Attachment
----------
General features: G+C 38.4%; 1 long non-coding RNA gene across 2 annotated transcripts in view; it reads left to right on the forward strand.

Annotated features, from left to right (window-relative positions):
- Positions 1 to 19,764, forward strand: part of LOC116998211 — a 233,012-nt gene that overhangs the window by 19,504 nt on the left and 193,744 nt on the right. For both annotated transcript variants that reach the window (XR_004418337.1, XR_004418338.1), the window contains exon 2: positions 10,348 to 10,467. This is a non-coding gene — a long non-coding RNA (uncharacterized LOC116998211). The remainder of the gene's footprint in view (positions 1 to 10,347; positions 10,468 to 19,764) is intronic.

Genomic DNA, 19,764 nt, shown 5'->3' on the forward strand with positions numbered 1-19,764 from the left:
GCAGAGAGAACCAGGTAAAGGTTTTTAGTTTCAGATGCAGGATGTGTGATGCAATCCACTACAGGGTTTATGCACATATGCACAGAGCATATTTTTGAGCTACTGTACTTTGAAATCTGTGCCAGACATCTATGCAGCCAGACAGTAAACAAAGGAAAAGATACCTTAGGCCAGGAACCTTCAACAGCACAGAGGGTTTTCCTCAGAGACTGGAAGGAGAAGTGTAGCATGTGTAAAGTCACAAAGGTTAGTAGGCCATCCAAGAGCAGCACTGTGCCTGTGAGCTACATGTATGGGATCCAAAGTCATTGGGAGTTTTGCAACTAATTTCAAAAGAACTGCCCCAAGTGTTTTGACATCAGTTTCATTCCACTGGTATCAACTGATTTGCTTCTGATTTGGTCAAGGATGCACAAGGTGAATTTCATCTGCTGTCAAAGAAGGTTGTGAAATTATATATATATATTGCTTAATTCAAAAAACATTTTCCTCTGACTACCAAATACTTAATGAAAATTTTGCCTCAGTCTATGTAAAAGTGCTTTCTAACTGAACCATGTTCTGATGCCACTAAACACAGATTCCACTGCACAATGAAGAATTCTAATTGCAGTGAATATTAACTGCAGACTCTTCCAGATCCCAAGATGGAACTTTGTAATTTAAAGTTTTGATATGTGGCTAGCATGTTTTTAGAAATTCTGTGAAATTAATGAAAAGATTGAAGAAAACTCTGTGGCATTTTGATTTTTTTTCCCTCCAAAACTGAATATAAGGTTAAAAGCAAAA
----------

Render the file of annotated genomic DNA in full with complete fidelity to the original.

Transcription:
General features: G+C 38.4%; 1 long non-coding RNA gene across 2 annotated transcripts in view; it reads left to right on the forward strand.

Annotated features, from left to right (window-relative positions):
- Positions 1 to 19,764, forward strand: part of LOC116998211 — a 233,012-nt gene that overhangs the window by 19,504 nt on the left and 193,744 nt on the right. For both annotated transcript variants that reach the window (XR_004418337.1, XR_004418338.1), the window contains exon 2: positions 10,348 to 10,467. This is a non-coding gene — a long non-coding RNA (uncharacterized LOC116998211). The remainder of the gene's footprint in view (positions 1 to 10,347; positions 10,468 to 19,764) is intronic.

Genomic DNA, 19,764 nt, shown 5'->3' on the forward strand with positions numbered 1-19,764 from the left:
GCAGAGAGAACCAGGTAAAGGTTTTTAGTTTCAGATGCAGGATGTGTGATGCAATCCACTACAGGGTTTATGCACATATGCACAGAGCATATTTTTGAGCTACTGTACTTTGAAATCTGTGCCAGACATCTATGCAGCCAGACAGTAAACAAAGGAAAAGATACCTTAGGCCAGGAACCTTCAACAGCACAGAGGGTTTTCCTCAGAGACTGGAAGGAGAAGTGTAGCATGTGTAAAGTCACAAAGGTTAGTAGGCCATCCAAGAGCAGCACTGTGCCTGTGAGCTACATGTATGGGATCCAAAGTCATTGGGAGTTTTGCAACTAATTTCAAAAGAACTGCCCCAAGTGTTTTGACATCAGTTTCATTCCACTGGTATCAACTGATTTGCTTCTGATTTGGTCAAGGATGCACAAGGTGAATTTCATCTGCTGTCAAAGAAGGTTGTGAAATTATATATATATATTGCTTAATTCAAAAAACATTTTCCTCTGACTACCAAATACTTAATGAAAATTTTGCCTCAGTCTATGTAAAAGTGCTTTCTAACTGAACCATGTTCTGATGCCACTAAACACAGATTCCACTGCACAATGAAGAATTCTAATTGCAGTGAATATTAACTGCAGACTCTTCCAGATCCCAAGATGGAACTTTGTAATTTAAAGTTTTGATATGTGGCTAGCATGTTTTTAGAAATTCTGTGAAATTAATGAAAAGATTGAAGAAAACTCTGTGGCATTTTGATTTTTTTTCCCTCCAAAACTGAATATAAGGTTAAAAGCAAAA